The Role Of Family History Of Breast Cancer

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Human anatomy is a very complex to understand and study. Cells are highly ordered they grow and distribute to form new cells when they receive signals that the tissue in some part of the body needs them. Cells age, they can grow old or be damaged, which leads to deactivation or dying of a cell and those being replaced by new ones. However, sometimes this order is being disturbed, which makes the old and damaged cells not to die and new cell keep reproducing even though it is not necessary. The unpredictable division, which is called cancer, of the cell leads to formation of tumors. Tumors can be solid similar to tumors in breast tissue, or they can be not solid like cancers of the blood, leukemia. There are many types of cancer cells, some …show more content…
Based on a study that was done by several scientists, women with family history whose mother was diagnosed before 50 has a relative risk of 1.70 and those whose mother was diagnosed before age 50 has a relative risk of 1.37. Verves women without family history have a relative risk of 1.69 (Colditz et al., 2012). The difference is very small, which makes us to assume that maybe after age 50 family histories has a very insignificant affect on developing breast cancer. The same study concluded, “The relative risk of breast cancer increased with younger age at diagnosis but the association did not differ substantially whether mother was diagnosed with breast cancer” (Colditz et al., 2012). Another study concluded that currently the lifetime risk of developing breast cancer for women between 50-59 years old with family history and for women without family history is 1/43 (McGuire et al., 2015). It also stated that clinically women between 50-70 years have the highest mortality rate and this age range is the highest during which women can develop breast cancer; however, with screening programs starting earlier, which is before 50, demonstrated a reduction in mortality rate (McGuire et al., 2015). Based on the following findings we can conclude that if a woman with or without family …show more content…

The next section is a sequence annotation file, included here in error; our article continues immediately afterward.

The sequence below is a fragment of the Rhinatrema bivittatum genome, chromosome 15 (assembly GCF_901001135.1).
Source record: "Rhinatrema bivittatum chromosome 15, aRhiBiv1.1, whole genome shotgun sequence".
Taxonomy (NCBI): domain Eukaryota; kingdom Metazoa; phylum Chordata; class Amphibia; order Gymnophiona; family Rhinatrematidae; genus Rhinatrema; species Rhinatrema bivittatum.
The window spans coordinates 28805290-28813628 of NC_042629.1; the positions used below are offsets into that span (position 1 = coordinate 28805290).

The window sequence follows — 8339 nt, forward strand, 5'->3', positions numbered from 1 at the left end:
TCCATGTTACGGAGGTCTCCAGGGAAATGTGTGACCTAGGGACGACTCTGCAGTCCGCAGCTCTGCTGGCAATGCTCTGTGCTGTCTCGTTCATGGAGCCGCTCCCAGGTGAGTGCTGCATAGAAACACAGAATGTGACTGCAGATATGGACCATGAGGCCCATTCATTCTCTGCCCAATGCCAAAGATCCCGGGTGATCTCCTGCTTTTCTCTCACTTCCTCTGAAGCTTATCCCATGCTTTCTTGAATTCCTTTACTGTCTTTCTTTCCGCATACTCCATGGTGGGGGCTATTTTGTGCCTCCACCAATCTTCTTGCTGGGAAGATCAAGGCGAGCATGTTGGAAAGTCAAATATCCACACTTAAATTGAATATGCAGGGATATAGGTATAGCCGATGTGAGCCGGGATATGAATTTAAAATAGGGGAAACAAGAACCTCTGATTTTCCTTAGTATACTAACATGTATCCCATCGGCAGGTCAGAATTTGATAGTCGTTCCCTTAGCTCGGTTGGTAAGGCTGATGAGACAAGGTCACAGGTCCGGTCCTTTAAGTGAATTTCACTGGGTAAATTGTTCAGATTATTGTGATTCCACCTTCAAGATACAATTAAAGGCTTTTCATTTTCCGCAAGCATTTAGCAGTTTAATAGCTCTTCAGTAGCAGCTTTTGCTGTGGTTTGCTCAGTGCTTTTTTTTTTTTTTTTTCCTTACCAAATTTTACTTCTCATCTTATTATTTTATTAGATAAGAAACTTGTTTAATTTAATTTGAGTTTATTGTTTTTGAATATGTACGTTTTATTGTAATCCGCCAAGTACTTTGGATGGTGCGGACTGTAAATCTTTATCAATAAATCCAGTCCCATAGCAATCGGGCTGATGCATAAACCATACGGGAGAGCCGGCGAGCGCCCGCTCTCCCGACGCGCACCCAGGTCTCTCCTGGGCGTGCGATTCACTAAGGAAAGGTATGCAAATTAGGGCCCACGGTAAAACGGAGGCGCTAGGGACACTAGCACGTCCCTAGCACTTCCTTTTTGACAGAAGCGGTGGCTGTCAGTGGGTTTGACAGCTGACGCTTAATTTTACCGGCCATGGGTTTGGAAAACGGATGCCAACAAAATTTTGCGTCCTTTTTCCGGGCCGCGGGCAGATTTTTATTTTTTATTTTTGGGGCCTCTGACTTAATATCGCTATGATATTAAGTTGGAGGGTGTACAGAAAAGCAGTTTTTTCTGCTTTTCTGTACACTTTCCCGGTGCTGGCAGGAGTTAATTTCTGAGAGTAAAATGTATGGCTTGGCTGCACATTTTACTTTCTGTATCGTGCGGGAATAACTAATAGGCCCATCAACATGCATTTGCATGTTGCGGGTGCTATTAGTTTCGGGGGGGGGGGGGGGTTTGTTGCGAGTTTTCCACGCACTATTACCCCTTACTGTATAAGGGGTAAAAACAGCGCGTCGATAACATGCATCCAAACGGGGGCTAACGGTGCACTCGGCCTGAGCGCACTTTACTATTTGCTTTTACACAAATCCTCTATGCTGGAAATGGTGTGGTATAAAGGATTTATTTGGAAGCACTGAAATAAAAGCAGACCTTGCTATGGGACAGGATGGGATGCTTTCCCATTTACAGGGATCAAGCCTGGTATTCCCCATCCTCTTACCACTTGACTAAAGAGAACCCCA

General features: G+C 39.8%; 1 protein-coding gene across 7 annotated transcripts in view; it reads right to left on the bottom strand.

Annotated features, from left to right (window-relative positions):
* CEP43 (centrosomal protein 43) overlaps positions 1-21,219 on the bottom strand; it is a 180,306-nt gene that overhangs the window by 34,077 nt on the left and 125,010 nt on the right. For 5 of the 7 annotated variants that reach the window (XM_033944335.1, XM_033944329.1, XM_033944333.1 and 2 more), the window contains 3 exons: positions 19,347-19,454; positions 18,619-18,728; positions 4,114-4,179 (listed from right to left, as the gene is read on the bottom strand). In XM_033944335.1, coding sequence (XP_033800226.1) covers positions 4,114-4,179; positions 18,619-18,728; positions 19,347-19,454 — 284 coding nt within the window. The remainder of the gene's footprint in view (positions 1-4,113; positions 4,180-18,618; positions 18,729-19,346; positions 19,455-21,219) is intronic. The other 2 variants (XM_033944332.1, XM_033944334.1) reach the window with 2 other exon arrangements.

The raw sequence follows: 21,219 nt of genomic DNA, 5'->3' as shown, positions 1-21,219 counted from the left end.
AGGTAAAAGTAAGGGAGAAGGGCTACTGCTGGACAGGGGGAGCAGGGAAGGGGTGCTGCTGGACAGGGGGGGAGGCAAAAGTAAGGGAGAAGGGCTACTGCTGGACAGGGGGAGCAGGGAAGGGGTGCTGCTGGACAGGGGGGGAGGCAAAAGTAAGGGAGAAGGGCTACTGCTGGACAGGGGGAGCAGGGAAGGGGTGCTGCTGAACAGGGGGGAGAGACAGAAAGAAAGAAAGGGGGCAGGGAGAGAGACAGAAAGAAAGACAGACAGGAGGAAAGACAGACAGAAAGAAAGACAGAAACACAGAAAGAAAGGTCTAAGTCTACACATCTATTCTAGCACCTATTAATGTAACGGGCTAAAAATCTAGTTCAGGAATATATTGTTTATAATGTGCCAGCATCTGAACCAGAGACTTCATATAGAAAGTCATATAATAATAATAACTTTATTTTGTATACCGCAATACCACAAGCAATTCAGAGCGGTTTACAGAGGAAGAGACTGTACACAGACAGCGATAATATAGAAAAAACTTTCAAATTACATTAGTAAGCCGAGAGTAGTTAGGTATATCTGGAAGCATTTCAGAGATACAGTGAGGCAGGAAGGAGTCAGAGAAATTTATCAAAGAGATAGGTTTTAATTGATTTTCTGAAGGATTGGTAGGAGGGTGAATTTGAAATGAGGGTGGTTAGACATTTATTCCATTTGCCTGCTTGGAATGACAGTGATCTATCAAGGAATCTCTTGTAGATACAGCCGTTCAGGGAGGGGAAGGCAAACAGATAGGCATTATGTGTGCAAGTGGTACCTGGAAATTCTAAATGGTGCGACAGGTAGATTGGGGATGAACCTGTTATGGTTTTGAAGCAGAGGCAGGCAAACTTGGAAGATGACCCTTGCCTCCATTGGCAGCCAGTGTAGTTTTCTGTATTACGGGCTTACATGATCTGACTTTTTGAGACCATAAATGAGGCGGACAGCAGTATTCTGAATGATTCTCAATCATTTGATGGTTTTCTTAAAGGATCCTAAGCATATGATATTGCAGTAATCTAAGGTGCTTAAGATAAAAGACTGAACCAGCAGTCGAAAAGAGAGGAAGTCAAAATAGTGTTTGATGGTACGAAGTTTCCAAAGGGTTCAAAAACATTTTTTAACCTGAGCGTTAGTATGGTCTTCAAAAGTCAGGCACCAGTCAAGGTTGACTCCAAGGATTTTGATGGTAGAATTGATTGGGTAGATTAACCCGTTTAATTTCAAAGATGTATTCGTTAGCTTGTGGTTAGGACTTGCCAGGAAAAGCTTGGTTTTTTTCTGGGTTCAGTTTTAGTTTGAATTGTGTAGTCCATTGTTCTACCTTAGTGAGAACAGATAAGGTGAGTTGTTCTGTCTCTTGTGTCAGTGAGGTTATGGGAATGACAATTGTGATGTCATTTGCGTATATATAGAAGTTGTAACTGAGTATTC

For example, women with or without family history who are diagnosed with breast cancer at younger age, which is under 40, will receive chemotherapy, surgery, radiation, and hormone therapy verses older people above 70 probably will have surgery and hormone therapy and other treatments are being decided by the patient. This is because at older age there are many side effects caused my chemotherapy that can increases the mortality. Study done by a physician who interviewed patients with and without family history of breast cancer found out the following. A women was screening since age 50, experienced menopause at age 50, and at age 87 had an abnormal screening mammogram with microcalcification and over the period of time it kept growing, which lead her to do mastectomy and she refused other therapies (Walter et al., 2014). However, the important part of the story is that her daughter died of breast cancer at age 37. The abnormal results at age 87 could have been because of age; at this point we don’t have reasons for these unpredictable cell division at older age. The other study that was conducted concluded that the sensitivity of mammography testing is reduced in younger women, specifically related to age (McGuire et al., 2015). They recommend women to perform Magnetic Resonance Imagining (MRI) for women with breast cancer history between 35-55 years old and mammograms

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